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N.C. House fails to override ‘born-alive’ bill veto

RALEIGH — The N.C. House was unable to override Gov. Roy Cooper’s veto of the Born-Alive Abortion Survivors Protection Act on Wednesday afternoon.

The N.C. Senate squeaked by with a veto override on a 30-20 vote April 30, and the House tried for a three-fifths vote to override the veto. The House override failed on a 67-53 vote.

Several supporters of Senate Bill 359 spoke ahead of the vote, including Rep. Larry Pittman, R-83, who is a sponsor of the companion House Bill 602 and whose district covers part of Rowan County.

Pittman spoke about Roman culture’s history involving killing infants. He quoted Mahatma Gandhi in saying that a true measure of any society can be found in how it treats its most vulnerable members and that a newborn baby is the most vulnerable. 

“We’re at a crossroads,” Pittman said. “What kind of society are we going to be? One that cares for the vulnerable, these little ones who need our help and God says deserve our help. Or are we going to be ones that kill our own children?”

He urged his fellow representatives to vote for the override.

“I’ll tell you this: I think some of you are afraid that if you vote for this override, you may not get re-elected. But I’ll tell you something, it’s the right thing to do,” he said.

Reps. Harry Warren, R-76, and Julia Howard, R-77, joined Pittman in voting for the veto override.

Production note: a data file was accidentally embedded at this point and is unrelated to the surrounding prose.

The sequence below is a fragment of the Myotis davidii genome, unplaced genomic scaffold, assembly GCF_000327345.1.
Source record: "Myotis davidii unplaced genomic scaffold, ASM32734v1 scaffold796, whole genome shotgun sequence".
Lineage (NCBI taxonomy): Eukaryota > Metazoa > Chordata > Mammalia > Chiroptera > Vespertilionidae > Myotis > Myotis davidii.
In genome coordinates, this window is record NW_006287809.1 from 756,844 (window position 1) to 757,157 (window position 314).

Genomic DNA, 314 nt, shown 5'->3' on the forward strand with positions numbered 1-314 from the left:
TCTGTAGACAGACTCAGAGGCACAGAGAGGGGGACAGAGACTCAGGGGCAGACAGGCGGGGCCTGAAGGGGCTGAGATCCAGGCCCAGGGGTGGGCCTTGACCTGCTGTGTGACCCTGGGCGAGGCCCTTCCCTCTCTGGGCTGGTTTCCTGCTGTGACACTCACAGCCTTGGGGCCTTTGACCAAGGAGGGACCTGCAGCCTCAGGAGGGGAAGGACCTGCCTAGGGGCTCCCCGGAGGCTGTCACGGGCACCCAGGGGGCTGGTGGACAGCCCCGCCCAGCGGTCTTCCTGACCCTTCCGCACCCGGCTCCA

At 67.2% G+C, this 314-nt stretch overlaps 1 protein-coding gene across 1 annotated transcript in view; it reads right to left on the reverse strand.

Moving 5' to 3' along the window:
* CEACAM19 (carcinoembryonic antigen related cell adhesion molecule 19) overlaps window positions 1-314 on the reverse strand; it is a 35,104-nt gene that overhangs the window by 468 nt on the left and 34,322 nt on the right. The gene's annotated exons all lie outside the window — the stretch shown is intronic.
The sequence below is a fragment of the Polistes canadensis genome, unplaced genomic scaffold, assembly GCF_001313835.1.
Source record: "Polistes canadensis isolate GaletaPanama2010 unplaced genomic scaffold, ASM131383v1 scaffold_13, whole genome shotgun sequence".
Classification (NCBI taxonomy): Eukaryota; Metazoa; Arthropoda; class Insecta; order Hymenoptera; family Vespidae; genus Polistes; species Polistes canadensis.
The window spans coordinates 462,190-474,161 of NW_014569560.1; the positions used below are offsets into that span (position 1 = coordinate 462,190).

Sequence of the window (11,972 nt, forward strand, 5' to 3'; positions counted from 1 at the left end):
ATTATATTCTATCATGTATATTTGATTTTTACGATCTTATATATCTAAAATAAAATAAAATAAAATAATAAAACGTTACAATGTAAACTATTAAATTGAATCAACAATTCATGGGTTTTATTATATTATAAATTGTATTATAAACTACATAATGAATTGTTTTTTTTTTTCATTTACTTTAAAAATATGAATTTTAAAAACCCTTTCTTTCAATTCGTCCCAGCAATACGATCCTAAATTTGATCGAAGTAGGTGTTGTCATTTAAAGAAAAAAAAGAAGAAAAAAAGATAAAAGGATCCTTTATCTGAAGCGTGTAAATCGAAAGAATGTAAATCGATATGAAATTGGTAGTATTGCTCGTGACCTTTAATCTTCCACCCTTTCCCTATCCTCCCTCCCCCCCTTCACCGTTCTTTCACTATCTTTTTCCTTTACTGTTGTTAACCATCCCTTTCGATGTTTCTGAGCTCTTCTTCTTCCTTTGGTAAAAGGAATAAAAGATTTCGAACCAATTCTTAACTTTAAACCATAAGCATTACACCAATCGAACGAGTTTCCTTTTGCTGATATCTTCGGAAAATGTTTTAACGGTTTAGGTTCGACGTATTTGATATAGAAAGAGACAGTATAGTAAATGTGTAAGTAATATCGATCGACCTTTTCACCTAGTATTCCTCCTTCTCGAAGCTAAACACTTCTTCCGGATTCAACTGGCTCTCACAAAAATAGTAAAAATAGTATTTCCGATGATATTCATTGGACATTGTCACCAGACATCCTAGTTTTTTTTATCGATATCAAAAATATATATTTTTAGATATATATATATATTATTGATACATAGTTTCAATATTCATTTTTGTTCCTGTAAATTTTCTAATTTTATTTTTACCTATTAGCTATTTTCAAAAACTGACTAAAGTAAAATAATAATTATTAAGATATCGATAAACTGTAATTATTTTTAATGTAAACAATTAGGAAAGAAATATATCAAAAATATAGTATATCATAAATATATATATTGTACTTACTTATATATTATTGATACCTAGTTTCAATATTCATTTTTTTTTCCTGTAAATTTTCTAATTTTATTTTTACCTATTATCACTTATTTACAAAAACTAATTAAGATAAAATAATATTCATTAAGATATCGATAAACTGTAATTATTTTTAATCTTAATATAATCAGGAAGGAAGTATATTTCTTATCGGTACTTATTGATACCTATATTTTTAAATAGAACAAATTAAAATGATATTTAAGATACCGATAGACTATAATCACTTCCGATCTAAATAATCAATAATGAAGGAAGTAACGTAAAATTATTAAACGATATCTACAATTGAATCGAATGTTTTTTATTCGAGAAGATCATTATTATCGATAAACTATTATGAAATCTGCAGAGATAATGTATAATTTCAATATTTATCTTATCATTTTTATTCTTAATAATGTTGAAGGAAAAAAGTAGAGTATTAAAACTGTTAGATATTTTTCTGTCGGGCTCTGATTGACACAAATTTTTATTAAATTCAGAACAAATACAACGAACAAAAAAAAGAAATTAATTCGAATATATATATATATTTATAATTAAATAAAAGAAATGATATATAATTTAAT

With all representatives present for the vote, all Republican members voted for the override. Two Democratic representatives joined them.

Warren said he was shocked to see the outcome of the vote, saying he thought more Democrats would have voted on behalf of protecting newborns.

Several other lawmakers, including House Speaker Tim Moore and Rep. Pat McElraft, the sponsor of House Bill 602, said there are no protections for babies who survive a failed abortion, and this bill would set the same standard of care for those babies as ones born naturally. They said the “born alive” bill would save lives.

Warren said the bill had nothing to to do with a woman’s right to an abortion. Instead, it was about the care of a newborn that survived an abortion, Warren said.

Gianna Jensen and Claire Culwell, who are abortion survivors, spoke ahead of the vote about the need for legislation to address others who survived an abortion.

If their stories didn’t persuade other representatives, Warren said, then he doesn’t know what would have.

Opponents of the “born alive” bill argued that laws are already in place to protect newborn babies. Cooper spokesperson Megan Thorpe issued a statement after the failure of the veto override.

“It’s important to protect the lives of all children, and laws already exist to protect newborn babies,” it said. “Instead of passing unnecessary legislation for political purposes we need to move on from divisive social issues and focus on the needs of North Carolina families: education, health care and good-paying jobs.”

Lt. Gov. Dan Forest, who is running for governor in 2020, spoke of his disappointment after the vote.

“It is a sad day for any state when elected officials lack the moral and ethical courage to stand for the life of a newborn baby, no matter the circumstance,” Forest said.

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